This media dance has made these two of the most hated athletes in the world.  The fact that the greatest player ever only won 6 championships despite playing 15 seasons in the NBA.  I know six is a lot, but if the greatest player ever could not win every year, neither can Lebron and Wade.  I am not defending either of them, but want to make a larger point about the media and how it dictates our thinking.

The same concept translates to politics and the news media.  The lack of unbiased reporting has contributed mightily to the political divide of this country.  We have the extremes like Fox News for the right and MSNBC for the left. CNN has extremes within its own host.  What none of these stations offer is an unbiased viewpoint on any issue.  Everything is to the extreme one way or the other and there is no middle ground.  When our media is that extreme, the truth often gets shaded to make their viewpoint more appealing to their audience which gets them bigger ratings.  The end result is a divided country whose views are to the extremes with no middle ground, and yet we wonder why our politicians can’t get anything done.

I think the biggest way to have an informed country is for more unbiased media.  We need to have the issues discussed with no bias, and then let the people make the decisions for themselves.  As of now, the extremes in our media already dictate where people stand.  Let’s remove the bias from both sides and let people make their own conclusions.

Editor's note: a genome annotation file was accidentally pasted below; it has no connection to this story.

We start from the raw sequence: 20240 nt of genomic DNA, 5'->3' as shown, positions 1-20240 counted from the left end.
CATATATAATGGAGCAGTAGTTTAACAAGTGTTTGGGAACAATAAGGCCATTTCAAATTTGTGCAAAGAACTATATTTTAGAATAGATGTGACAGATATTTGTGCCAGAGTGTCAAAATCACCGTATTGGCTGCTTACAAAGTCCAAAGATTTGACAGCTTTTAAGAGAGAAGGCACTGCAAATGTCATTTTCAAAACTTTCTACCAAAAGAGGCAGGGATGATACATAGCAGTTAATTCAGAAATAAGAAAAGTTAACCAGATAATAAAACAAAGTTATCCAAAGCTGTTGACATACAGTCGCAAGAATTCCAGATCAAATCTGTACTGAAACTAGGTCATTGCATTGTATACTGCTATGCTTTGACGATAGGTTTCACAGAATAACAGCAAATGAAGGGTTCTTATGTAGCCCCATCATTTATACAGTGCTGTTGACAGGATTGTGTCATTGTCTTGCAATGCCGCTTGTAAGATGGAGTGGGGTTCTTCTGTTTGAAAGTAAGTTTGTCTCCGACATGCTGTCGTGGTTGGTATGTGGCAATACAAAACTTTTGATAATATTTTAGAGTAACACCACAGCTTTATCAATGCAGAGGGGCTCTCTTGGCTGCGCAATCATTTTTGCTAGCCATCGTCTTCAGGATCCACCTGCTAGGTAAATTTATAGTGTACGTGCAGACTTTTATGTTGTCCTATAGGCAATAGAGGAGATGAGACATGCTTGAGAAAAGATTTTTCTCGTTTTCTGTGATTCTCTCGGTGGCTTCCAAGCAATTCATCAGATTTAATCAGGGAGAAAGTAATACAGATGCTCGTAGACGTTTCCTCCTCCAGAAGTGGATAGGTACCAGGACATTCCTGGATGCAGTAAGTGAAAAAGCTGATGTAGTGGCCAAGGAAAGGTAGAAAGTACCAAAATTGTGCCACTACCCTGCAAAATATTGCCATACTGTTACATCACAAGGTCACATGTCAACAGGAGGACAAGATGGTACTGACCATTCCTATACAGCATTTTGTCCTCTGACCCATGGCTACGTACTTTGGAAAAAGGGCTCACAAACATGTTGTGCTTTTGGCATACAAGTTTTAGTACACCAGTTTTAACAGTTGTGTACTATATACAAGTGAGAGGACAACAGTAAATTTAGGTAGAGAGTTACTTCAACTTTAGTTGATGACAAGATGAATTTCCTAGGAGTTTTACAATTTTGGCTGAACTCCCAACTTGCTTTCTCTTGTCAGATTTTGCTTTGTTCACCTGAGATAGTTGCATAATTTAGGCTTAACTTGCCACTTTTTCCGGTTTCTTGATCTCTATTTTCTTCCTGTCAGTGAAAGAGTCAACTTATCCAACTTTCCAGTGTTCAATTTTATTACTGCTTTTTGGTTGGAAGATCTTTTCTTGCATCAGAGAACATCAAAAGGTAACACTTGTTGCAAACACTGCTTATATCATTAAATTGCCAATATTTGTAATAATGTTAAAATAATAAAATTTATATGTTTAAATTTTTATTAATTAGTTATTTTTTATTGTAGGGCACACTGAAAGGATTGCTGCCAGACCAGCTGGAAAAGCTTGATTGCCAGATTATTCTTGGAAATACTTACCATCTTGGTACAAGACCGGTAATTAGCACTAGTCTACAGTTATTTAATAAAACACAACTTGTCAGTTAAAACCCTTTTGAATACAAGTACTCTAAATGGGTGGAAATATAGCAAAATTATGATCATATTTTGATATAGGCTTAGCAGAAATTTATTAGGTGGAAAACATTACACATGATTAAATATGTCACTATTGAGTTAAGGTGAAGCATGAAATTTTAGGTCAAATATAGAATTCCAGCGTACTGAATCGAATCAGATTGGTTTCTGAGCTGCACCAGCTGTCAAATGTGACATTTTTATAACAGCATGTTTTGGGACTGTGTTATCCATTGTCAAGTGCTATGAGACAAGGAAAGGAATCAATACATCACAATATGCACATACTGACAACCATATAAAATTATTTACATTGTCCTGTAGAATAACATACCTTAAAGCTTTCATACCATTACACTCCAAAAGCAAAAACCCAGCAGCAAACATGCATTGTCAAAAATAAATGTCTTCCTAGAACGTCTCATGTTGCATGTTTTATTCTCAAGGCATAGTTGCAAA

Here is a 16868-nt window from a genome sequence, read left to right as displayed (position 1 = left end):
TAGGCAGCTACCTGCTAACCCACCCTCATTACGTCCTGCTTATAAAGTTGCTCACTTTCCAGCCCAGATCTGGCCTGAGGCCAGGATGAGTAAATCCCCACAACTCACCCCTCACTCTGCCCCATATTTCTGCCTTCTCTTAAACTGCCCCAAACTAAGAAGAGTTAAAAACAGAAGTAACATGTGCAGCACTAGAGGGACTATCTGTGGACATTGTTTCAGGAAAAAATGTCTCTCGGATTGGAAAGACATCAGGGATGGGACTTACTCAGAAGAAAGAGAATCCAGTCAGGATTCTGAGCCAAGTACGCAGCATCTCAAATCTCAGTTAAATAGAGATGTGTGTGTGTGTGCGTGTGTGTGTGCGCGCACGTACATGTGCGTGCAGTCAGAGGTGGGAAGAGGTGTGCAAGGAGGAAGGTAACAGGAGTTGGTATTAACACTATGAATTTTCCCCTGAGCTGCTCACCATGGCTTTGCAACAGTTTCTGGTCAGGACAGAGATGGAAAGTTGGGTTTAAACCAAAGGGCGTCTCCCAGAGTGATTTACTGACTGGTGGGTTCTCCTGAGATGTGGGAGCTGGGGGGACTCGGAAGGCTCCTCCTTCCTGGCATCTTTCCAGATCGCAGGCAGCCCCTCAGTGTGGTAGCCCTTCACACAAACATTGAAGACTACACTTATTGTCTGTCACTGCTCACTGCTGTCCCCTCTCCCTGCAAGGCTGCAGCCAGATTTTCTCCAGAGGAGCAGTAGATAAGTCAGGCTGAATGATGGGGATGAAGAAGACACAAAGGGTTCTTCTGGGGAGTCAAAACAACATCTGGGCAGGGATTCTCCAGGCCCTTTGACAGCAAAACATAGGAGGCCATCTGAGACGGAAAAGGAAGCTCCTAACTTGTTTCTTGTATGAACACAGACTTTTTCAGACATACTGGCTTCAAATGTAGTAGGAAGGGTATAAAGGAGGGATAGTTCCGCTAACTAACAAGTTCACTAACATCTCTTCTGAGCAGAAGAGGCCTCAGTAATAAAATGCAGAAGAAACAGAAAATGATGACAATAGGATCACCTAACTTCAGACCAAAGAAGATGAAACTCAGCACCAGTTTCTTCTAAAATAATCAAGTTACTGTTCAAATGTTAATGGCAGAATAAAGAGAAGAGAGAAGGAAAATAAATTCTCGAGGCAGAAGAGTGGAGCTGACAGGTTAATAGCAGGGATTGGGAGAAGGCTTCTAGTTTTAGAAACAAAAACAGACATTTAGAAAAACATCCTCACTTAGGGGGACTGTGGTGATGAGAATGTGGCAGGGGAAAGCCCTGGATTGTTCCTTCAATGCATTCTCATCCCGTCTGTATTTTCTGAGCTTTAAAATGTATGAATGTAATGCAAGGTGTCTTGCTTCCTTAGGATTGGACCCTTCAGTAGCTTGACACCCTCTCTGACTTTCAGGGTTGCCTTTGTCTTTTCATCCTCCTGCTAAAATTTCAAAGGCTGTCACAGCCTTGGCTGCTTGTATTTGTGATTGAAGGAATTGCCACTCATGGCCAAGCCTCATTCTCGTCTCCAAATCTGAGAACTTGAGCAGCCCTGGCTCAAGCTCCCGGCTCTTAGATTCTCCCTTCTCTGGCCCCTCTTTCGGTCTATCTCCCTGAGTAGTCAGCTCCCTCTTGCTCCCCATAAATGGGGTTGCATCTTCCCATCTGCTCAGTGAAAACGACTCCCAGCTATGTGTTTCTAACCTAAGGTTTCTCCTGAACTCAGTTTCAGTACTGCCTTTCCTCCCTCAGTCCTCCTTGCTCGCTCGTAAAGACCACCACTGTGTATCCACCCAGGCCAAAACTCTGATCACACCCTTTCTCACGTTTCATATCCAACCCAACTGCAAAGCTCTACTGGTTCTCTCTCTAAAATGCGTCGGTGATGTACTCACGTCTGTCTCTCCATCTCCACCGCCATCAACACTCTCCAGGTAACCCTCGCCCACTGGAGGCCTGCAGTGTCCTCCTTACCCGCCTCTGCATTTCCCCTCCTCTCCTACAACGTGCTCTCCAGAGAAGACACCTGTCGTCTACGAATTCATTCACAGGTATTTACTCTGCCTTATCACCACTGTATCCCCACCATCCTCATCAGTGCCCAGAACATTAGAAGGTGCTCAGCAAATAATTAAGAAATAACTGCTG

Are career politicians the problem?


One think I enjoy doing in debating.  Politics, sports, food, anything really is fair game for a debate in my book.  This weekend as I had another “discussion” on Facebook, whose views are often at the other end of the spectrum, we had a rare moment of having something in common. Term Limits.  As we went back and forth about over two days and a range of topics from size of government, racist history of political parties, government programs versus private sector programs we had nothing in common.  Which is not unusual.  That all changed though when we got on the topic of politicians representing this country correctly.

One of my big issues with politicians, is that today’s political leaders seemed to have forgotten the most important piece about governing the country.  That they represent the people who voted them in and not their own self interests. Nothing seems to happen in Washington these days, because a line has been drawn in the sand and neither party is willing to cross that line to get anything done.  They seem to have forgotten history, where people could reach across the aisle and do what is right for the country. Republicans like to tout Ronald Reagan, but seem to forget that he publicly admitted the need to compromise for the good of the country.